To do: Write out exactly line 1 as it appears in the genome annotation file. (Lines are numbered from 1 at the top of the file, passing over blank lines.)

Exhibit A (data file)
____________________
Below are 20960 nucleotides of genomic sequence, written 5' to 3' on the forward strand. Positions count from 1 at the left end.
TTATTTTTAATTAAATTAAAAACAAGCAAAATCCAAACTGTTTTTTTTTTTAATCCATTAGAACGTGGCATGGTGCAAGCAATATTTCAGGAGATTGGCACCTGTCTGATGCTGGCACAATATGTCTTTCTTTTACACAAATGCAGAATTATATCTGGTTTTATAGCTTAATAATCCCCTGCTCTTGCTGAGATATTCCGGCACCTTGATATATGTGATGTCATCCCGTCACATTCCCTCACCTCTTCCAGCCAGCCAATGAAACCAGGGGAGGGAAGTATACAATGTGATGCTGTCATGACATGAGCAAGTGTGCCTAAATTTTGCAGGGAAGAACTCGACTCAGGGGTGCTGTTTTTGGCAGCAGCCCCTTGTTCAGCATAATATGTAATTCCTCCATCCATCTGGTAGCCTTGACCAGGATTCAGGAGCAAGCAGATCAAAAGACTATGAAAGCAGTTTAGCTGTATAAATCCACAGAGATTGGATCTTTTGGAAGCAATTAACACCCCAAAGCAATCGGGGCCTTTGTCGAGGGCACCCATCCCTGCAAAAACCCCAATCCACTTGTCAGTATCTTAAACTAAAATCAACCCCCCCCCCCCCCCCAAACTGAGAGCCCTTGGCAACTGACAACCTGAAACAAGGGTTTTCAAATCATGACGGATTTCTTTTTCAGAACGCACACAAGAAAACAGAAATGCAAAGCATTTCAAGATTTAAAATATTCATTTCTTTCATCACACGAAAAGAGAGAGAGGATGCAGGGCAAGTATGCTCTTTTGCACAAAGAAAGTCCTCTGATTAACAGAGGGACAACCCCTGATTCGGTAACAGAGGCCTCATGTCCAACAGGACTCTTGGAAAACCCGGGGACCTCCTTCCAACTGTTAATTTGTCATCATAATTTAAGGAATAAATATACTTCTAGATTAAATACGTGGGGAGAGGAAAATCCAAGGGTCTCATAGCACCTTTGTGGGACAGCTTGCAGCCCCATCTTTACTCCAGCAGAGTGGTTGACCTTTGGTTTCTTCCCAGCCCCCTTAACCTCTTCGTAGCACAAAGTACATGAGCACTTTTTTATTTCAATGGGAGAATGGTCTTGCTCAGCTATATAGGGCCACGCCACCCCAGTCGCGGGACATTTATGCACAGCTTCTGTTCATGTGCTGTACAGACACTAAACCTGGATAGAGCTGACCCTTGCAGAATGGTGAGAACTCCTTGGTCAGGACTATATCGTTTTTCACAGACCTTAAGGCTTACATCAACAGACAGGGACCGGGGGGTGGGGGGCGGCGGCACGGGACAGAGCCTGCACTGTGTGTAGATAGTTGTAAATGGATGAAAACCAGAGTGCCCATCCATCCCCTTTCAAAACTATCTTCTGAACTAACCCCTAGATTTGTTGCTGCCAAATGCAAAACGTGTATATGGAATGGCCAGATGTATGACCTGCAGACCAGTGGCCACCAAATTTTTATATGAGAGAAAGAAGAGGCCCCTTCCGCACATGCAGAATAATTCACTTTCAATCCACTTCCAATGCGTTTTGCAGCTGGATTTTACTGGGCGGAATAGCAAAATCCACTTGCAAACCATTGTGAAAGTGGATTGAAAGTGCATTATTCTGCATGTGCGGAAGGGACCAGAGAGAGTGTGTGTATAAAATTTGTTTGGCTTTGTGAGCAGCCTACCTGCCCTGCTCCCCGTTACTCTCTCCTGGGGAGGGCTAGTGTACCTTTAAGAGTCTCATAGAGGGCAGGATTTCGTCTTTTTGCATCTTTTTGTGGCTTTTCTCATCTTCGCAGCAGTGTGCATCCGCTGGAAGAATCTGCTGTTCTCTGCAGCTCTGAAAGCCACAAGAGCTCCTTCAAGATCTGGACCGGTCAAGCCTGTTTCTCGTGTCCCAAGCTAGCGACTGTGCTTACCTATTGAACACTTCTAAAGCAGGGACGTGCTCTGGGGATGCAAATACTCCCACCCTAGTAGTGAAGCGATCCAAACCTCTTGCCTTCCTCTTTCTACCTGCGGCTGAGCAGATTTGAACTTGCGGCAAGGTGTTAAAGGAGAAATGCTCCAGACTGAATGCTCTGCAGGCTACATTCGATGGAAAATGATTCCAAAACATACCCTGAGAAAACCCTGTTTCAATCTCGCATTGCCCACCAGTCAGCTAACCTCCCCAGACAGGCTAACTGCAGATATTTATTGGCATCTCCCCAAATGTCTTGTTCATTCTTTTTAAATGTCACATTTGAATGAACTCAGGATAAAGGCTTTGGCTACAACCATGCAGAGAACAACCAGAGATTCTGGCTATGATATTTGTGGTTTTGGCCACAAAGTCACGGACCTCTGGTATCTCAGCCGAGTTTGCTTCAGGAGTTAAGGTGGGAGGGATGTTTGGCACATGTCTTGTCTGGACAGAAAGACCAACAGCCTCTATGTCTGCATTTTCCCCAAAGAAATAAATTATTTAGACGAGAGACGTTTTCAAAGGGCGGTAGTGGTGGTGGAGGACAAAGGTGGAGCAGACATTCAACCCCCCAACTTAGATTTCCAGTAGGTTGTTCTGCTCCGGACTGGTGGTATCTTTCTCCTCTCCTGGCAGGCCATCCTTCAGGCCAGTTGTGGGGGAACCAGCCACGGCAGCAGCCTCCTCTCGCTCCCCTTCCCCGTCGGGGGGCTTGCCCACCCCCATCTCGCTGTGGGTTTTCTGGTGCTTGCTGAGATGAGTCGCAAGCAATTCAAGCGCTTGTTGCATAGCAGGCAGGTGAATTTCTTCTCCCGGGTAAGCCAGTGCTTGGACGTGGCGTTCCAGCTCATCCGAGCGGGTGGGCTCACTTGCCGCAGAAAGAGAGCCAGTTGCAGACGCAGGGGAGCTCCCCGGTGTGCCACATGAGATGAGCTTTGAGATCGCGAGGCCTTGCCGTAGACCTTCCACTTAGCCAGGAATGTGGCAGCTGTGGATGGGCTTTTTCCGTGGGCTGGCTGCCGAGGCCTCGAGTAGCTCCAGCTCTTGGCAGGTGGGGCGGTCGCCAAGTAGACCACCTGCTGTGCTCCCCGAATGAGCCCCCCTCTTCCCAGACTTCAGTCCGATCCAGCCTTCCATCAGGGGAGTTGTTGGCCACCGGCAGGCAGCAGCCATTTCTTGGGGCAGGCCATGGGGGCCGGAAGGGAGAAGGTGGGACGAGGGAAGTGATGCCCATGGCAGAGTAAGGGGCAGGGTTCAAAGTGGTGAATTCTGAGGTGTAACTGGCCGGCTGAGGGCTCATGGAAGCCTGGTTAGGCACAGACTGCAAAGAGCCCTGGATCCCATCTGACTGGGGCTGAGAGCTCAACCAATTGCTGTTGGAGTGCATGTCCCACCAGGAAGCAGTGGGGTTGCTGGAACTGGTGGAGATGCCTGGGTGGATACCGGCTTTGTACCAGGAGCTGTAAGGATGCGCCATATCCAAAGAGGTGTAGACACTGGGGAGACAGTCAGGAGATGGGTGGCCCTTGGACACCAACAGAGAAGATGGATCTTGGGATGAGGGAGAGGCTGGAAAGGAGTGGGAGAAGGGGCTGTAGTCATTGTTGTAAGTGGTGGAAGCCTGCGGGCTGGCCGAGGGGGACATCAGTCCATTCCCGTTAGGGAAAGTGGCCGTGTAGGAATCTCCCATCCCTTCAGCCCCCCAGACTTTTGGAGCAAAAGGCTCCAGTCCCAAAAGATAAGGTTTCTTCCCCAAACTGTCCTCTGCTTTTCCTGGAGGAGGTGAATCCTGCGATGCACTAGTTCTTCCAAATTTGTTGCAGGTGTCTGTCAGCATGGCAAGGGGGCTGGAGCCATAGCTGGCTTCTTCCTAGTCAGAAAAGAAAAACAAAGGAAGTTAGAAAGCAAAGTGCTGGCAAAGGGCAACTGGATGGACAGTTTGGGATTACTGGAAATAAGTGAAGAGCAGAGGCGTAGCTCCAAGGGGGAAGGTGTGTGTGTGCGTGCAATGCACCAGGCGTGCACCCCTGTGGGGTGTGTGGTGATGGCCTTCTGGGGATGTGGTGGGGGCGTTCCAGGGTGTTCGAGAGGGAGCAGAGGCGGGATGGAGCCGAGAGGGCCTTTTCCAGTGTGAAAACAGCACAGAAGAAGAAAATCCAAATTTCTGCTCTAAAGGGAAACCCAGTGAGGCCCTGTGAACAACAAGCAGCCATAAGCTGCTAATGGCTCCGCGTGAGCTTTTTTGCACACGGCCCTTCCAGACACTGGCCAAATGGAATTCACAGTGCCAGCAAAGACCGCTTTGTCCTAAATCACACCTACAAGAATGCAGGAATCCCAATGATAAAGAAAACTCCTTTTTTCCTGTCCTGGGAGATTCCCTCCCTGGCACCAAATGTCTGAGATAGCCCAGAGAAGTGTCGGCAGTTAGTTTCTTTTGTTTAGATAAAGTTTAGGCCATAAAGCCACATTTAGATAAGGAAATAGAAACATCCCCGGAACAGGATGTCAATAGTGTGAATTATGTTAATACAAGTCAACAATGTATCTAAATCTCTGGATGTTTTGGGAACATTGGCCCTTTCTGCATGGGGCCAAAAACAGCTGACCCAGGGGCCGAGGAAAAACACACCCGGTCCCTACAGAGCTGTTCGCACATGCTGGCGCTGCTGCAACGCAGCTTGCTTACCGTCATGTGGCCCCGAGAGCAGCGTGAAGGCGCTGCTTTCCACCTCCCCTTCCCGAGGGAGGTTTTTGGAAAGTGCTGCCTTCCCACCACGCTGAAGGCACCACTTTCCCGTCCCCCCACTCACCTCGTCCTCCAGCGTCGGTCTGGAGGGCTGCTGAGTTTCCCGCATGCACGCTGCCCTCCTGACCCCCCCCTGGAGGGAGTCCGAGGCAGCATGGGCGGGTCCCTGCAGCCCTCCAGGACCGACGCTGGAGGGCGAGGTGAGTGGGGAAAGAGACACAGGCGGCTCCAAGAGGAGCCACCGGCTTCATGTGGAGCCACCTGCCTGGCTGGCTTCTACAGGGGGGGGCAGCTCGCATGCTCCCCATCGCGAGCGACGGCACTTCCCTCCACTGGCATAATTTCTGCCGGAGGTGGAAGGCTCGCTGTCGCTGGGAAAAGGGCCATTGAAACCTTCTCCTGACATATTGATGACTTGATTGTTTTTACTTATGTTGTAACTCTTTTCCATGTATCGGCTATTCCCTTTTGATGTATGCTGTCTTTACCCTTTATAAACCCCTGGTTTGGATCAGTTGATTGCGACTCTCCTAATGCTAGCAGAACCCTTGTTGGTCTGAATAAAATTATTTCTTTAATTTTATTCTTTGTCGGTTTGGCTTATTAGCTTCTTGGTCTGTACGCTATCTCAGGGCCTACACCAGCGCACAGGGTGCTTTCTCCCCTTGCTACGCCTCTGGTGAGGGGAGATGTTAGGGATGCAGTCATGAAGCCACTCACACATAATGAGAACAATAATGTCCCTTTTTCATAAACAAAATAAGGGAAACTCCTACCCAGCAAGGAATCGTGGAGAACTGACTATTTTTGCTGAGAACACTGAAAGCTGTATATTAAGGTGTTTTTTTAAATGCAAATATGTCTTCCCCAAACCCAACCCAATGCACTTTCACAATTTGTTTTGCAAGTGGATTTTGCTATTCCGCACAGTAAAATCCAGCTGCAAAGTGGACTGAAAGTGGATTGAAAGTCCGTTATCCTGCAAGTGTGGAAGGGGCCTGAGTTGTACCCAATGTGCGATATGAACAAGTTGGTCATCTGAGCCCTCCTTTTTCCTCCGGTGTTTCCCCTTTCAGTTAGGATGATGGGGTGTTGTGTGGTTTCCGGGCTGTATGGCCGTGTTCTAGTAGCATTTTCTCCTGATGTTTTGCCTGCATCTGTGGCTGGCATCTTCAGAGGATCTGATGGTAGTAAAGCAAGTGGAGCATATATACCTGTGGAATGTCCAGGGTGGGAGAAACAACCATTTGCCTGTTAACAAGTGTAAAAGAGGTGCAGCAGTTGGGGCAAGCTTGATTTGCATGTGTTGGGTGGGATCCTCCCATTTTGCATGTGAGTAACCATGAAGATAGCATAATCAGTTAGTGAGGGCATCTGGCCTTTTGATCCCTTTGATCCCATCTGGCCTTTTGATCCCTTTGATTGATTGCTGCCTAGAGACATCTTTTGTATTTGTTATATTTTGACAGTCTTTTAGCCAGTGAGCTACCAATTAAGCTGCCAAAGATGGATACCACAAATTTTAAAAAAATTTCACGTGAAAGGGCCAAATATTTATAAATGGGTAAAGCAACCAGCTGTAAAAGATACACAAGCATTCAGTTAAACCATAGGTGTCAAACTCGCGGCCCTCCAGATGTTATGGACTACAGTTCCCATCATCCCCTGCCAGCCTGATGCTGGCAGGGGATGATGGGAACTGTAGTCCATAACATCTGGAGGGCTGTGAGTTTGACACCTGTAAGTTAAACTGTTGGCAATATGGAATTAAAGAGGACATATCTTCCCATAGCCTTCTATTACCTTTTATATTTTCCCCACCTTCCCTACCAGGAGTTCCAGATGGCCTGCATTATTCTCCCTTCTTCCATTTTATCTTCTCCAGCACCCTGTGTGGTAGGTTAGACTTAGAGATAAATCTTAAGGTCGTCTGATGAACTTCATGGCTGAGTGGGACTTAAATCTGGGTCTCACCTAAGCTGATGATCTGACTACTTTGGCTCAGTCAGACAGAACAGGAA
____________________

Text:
Below are 20960 nucleotides of genomic sequence, written 5' to 3' on the forward strand. Positions count from 1 at the left end.